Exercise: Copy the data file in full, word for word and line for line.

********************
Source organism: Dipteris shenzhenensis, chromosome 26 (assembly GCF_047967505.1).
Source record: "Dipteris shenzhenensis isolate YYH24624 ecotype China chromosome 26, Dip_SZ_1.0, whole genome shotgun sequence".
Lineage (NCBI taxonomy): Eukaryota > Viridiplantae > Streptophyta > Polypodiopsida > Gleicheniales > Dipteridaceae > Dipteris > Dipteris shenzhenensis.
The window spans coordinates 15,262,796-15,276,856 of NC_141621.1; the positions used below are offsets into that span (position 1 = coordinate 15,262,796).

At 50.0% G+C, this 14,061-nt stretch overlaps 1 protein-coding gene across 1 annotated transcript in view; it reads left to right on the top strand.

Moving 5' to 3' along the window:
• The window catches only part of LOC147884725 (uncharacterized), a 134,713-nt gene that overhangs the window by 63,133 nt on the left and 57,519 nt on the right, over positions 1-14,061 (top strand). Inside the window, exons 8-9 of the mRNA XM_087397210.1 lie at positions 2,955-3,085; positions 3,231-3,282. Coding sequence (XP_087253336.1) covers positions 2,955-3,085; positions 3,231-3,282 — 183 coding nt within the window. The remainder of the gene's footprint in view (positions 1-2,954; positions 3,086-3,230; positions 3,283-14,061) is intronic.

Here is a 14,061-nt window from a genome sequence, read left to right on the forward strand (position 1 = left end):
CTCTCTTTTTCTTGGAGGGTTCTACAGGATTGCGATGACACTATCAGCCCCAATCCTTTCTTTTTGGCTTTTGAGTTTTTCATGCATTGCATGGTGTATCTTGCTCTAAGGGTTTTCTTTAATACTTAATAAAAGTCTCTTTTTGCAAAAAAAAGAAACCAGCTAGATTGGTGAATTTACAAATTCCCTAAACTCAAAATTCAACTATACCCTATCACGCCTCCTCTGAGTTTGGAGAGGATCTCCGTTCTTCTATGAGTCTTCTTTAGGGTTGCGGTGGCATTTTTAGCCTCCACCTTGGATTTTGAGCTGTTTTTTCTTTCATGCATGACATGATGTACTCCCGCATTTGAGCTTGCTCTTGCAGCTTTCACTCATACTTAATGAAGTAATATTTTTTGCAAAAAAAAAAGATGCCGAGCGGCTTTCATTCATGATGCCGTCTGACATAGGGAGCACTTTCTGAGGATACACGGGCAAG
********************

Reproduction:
Source organism: Dipteris shenzhenensis, chromosome 26 (assembly GCF_047967505.1).
Source record: "Dipteris shenzhenensis isolate YYH24624 ecotype China chromosome 26, Dip_SZ_1.0, whole genome shotgun sequence".
Lineage (NCBI taxonomy): Eukaryota > Viridiplantae > Streptophyta > Polypodiopsida > Gleicheniales > Dipteridaceae > Dipteris > Dipteris shenzhenensis.
The window spans coordinates 15,262,796-15,276,856 of NC_141621.1; the positions used below are offsets into that span (position 1 = coordinate 15,262,796).

At 50.0% G+C, this 14,061-nt stretch overlaps 1 protein-coding gene across 1 annotated transcript in view; it reads left to right on the top strand.

Moving 5' to 3' along the window:
• The window catches only part of LOC147884725 (uncharacterized), a 134,713-nt gene that overhangs the window by 63,133 nt on the left and 57,519 nt on the right, over positions 1-14,061 (top strand). Inside the window, exons 8-9 of the mRNA XM_087397210.1 lie at positions 2,955-3,085; positions 3,231-3,282. Coding sequence (XP_087253336.1) covers positions 2,955-3,085; positions 3,231-3,282 — 183 coding nt within the window. The remainder of the gene's footprint in view (positions 1-2,954; positions 3,086-3,230; positions 3,283-14,061) is intronic.

Here is a 14,061-nt window from a genome sequence, read left to right on the forward strand (position 1 = left end):
CTCTCTTTTTCTTGGAGGGTTCTACAGGATTGCGATGACACTATCAGCCCCAATCCTTTCTTTTTGGCTTTTGAGTTTTTCATGCATTGCATGGTGTATCTTGCTCTAAGGGTTTTCTTTAATACTTAATAAAAGTCTCTTTTTGCAAAAAAAAGAAACCAGCTAGATTGGTGAATTTACAAATTCCCTAAACTCAAAATTCAACTATACCCTATCACGCCTCCTCTGAGTTTGGAGAGGATCTCCGTTCTTCTATGAGTCTTCTTTAGGGTTGCGGTGGCATTTTTAGCCTCCACCTTGGATTTTGAGCTGTTTTTTCTTTCATGCATGACATGATGTACTCCCGCATTTGAGCTTGCTCTTGCAGCTTTCACTCATACTTAATGAAGTAATATTTTTTGCAAAAAAAAAAGATGCCGAGCGGCTTTCATTCATGATGCCGTCTGACATAGGGAGCACTTTCTGAGGATACACGGGCAAG